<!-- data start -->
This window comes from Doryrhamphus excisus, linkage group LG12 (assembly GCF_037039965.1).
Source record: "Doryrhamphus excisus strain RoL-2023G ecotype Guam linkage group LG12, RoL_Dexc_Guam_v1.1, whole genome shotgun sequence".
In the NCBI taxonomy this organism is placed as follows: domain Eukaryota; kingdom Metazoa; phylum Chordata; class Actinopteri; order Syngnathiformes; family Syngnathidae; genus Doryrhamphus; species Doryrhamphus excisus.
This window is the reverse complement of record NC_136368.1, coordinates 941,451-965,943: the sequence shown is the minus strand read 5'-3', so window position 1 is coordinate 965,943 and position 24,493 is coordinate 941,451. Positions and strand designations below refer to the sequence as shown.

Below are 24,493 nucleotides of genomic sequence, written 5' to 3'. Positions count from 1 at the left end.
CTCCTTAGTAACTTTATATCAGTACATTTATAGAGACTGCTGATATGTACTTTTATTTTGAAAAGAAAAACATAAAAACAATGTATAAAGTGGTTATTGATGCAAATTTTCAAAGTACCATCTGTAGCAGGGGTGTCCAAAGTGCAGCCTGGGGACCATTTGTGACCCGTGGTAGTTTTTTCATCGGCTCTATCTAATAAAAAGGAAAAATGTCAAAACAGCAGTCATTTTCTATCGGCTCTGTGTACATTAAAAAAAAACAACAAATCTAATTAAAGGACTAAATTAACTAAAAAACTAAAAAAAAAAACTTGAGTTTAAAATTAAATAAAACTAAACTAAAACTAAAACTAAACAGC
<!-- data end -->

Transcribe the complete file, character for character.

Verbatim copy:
This window comes from Doryrhamphus excisus, linkage group LG12 (assembly GCF_037039965.1).
Source record: "Doryrhamphus excisus strain RoL-2023G ecotype Guam linkage group LG12, RoL_Dexc_Guam_v1.1, whole genome shotgun sequence".
In the NCBI taxonomy this organism is placed as follows: domain Eukaryota; kingdom Metazoa; phylum Chordata; class Actinopteri; order Syngnathiformes; family Syngnathidae; genus Doryrhamphus; species Doryrhamphus excisus.
This window is the reverse complement of record NC_136368.1, coordinates 941,451-965,943: the sequence shown is the minus strand read 5'-3', so window position 1 is coordinate 965,943 and position 24,493 is coordinate 941,451. Positions and strand designations below refer to the sequence as shown.

Below are 24,493 nucleotides of genomic sequence, written 5' to 3'. Positions count from 1 at the left end.
CTCCTTAGTAACTTTATATCAGTACATTTATAGAGACTGCTGATATGTACTTTTATTTTGAAAAGAAAAACATAAAAACAATGTATAAAGTGGTTATTGATGCAAATTTTCAAAGTACCATCTGTAGCAGGGGTGTCCAAAGTGCAGCCTGGGGACCATTTGTGACCCGTGGTAGTTTTTTCATCGGCTCTATCTAATAAAAAGGAAAAATGTCAAAACAGCAGTCATTTTCTATCGGCTCTGTGTACATTAAAAAAAAACAACAAATCTAATTAAAGGACTAAATTAACTAAAAAACTAAAAAAAAAAACTTGAGTTTAAAATTAAATAAAACTAAACTAAAACTAAAACTAAACAGC